TCM has been used for thousands of years to treat a myriad of illnesses, including inner ear balance problems.
By Alice Rader R.D., CDE, Dr. P.H.
With the 2015 Nobel Prize in medicine being awarded on October 5 to Chinese researcher Youyou Tu for her innovative work using a Traditional Chinese Medicine approach, interest in functional herbal remedies has skyrocketed. As a complementary or alternate way to manage symptoms, TCM may offer significant benefits to people suffering from inner-ear balance disorders.
According to Xingwu Liu, Ph.D., an expert who specializes in traditional herbology from his headquarters in Chicago, “A specific functional formula intended to manage vertigo symptoms has been developed by the prestigious China Academy of Chinese Medical Sciences (CACMS) and is based on a traditional herbal preparation to brighten the senses.”
Today, incorporating the latest scientific research discoveries, CACMS has enhanced the conventional compound using additional extracts from astragalus root, pueraria root, seashore vitex, common peony root, cimicifuge, phellodendron, licorice, cimidium, Chinese angelica root (Dong Quai) and ginseng. The improved formula is widely used in eastern herbal medicine.
In TCM the medicinal or herbal remedy is typically prepared as a decoction blending different parts of plants — leaves, roots, stems, flowers and seeds — in formulas which are then administered as teas, capsules, liquid extracts, granules or powders. Dr. Liu explains that the formula components interact synergistically to potentiate the overall effect nourishing and activating the mind, the ears and the eyes overall while each one also has its own specific contribution:
- Astragalus, ginseng and licorice: to increase the vital energy and to promote healthy circulation to the inner ear
- Cimicifuge: to address disorders of the neck-head area and to strengthen the mind and senses
- Pueraria and vitex: to relieve ringing in the ears and cloudiness of the eyes
China Academy of Chinese Medical Sciences (CACMS), located in Beijing, is at the forefront in combining ancient herbalist traditions with cutting-edge scientific research today. Established in 1955 as a national comprehensive institution for technical research, clinical medicine and medical education on Traditional Chinese Medicine, CACMS links to and cooperates with the medical circles, research institutions, universities, pharmaceutical companies and non-governmental societies of more than 100 foreign countries and regions. Experts from a specialty board within CACMS oversee both cultivation and local harvesting of raw herbs to assure the purity and effectiveness of top-quality functional herbal remedies.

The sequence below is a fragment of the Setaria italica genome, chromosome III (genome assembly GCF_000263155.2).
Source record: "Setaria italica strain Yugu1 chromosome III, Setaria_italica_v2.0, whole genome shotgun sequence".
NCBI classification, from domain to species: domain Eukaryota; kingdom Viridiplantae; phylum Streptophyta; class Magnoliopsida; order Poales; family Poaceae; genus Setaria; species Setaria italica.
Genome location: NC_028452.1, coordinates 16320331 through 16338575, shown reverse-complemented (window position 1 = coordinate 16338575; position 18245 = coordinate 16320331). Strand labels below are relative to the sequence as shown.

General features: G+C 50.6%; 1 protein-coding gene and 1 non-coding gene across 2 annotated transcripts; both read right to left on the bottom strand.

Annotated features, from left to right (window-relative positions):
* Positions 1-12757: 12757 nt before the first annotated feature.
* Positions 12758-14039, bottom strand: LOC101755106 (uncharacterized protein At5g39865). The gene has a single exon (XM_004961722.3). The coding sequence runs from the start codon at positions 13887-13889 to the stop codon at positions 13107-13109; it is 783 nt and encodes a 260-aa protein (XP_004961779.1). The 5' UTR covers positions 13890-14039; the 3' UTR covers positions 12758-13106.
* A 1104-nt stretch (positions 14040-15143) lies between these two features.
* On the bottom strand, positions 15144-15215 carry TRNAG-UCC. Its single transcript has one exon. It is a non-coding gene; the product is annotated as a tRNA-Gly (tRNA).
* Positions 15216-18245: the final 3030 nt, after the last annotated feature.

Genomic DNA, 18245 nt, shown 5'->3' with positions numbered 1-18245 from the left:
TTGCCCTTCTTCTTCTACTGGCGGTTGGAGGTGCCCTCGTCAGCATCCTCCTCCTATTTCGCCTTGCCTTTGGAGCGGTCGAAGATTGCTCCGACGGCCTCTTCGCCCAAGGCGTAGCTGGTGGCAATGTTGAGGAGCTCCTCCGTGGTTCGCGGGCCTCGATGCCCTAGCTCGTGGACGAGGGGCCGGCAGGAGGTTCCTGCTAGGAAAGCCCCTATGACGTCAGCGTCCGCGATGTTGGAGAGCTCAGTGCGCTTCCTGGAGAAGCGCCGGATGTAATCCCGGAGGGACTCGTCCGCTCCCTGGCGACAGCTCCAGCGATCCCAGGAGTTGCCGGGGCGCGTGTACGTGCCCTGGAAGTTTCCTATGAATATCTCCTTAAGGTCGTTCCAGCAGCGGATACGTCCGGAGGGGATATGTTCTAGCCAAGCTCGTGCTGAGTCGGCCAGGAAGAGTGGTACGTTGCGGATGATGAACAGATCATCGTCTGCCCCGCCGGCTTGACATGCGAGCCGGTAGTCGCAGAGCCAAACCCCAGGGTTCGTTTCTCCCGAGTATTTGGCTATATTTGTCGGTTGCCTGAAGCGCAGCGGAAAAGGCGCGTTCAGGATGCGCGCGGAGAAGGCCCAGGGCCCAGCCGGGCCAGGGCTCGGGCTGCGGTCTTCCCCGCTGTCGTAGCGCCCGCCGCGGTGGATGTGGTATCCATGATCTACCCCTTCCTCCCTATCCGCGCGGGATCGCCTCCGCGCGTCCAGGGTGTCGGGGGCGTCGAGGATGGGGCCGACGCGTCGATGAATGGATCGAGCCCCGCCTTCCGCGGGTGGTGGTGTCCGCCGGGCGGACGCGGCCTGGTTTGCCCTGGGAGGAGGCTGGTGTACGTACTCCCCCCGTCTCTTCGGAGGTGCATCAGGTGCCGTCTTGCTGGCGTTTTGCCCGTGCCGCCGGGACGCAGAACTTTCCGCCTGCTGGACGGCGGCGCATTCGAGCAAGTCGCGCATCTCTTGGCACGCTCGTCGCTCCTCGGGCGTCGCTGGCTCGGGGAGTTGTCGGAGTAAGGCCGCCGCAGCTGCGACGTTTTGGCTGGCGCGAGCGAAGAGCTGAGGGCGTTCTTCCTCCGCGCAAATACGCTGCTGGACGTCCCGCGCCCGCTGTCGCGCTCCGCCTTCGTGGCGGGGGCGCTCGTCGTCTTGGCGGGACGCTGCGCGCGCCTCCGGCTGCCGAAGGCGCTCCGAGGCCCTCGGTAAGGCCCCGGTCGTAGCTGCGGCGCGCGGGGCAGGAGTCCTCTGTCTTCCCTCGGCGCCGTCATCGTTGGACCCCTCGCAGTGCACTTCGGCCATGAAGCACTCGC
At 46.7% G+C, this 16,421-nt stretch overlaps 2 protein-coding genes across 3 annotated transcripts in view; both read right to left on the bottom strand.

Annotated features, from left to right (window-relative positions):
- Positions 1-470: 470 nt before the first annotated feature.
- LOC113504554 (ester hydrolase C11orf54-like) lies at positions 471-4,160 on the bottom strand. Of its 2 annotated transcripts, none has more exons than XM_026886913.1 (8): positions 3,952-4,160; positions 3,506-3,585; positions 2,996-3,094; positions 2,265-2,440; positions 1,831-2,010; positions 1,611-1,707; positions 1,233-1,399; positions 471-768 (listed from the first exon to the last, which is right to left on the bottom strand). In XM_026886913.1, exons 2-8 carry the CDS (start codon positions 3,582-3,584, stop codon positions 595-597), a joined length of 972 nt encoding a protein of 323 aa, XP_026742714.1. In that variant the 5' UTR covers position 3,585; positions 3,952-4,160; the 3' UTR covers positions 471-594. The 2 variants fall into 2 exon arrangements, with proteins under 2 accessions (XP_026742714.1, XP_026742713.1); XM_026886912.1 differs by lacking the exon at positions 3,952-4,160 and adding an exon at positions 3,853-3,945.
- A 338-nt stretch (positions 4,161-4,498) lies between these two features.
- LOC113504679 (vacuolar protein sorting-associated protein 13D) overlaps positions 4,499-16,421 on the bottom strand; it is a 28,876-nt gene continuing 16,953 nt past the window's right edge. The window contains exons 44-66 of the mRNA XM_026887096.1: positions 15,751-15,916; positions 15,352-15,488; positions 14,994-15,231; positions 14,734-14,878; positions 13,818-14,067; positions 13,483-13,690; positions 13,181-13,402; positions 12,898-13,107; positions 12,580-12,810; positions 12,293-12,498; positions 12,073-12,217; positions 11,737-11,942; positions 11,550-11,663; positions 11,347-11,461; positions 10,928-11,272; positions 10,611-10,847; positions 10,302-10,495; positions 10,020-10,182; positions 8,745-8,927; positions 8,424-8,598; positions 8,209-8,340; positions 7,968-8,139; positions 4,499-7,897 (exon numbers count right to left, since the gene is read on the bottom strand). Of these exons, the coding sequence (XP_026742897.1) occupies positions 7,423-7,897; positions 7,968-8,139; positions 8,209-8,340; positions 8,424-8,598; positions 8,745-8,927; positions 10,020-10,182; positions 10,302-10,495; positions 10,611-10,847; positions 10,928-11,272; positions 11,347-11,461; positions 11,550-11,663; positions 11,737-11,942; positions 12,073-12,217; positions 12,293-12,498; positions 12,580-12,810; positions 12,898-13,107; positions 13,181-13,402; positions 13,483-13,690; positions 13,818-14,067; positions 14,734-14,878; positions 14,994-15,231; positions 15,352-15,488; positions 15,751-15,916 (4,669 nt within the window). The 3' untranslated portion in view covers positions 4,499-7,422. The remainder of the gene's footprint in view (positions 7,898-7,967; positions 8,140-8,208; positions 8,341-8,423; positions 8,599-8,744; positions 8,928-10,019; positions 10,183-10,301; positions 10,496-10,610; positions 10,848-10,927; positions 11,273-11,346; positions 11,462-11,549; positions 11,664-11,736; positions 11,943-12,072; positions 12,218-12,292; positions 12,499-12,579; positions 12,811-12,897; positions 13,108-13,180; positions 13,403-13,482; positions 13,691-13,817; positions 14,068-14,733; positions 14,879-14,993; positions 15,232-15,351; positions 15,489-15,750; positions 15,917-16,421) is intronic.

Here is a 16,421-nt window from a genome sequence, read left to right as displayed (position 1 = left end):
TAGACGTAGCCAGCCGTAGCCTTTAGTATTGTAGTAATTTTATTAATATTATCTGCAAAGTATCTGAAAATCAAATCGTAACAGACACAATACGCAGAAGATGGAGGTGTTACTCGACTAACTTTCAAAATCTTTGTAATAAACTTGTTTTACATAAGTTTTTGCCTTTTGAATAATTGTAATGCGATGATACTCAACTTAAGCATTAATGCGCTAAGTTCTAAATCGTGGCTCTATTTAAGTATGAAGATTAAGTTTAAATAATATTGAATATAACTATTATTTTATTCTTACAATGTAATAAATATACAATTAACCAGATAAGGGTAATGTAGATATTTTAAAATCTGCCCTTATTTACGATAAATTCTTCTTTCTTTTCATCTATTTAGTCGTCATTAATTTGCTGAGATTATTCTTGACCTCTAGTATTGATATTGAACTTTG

“A light at the end of a very dark tunnel” is the description used by Jody C., a retired florist from Houston, TX, to describe her progress with combining a TCM herbal remedy together with acupuncture and chiropractic intervention to manage her vestibular disorder. After years of searching for a way to control the dizziness, nausea and discomfort that diminished her quality of life, Jody C. is now successfully using a regimen of complementary techniques and enjoying life symptom-free.
Historically TCM has encompassed a broad range of medicine practices sharing common concepts which have been developed in China and are based on a tradition dating back more than 2,000 years. Included in the discipline are various forms of herbal medicine, acupuncture, massage (Tui na), exercise (qigong) and dietary therapy. TCM's view of the body is mainly concerned with the identification of functional entities which are understood to regulate digestion, breathing, aging, etc. While health is perceived as harmonious interaction of these entities and the outside world, disease is interpreted as a disharmony in interaction. TCM diagnosis aims to trace symptoms to patterns of an underlying disharmony by such means as measuring the pulse, inspecting the tongue, skin and eyes and looking at the eating and sleeping habits of the individual.
The holistic beliefs on which TCM is based include the following:
- The human body is a miniature version of the larger, surrounding universe.
- Harmony between two opposing yet complementary forces, called yin and yang, supports health; disease results from an imbalance between these forces.
- Five elements—fire, earth, wood, metal and water—symbolically represent all phenomena including the stages of human life and explain the functioning of the body and how it changes during disease.
- Qi, a vital energy that flows through the body, performs multiple functions in maintaining health.
While research is ongoing, the contribution of Traditional Chinese Medicine may very well offer substantial benefits to people with vestibular disorders. As Jody observed, “Getting through the day without vertigo can make life worth living again.”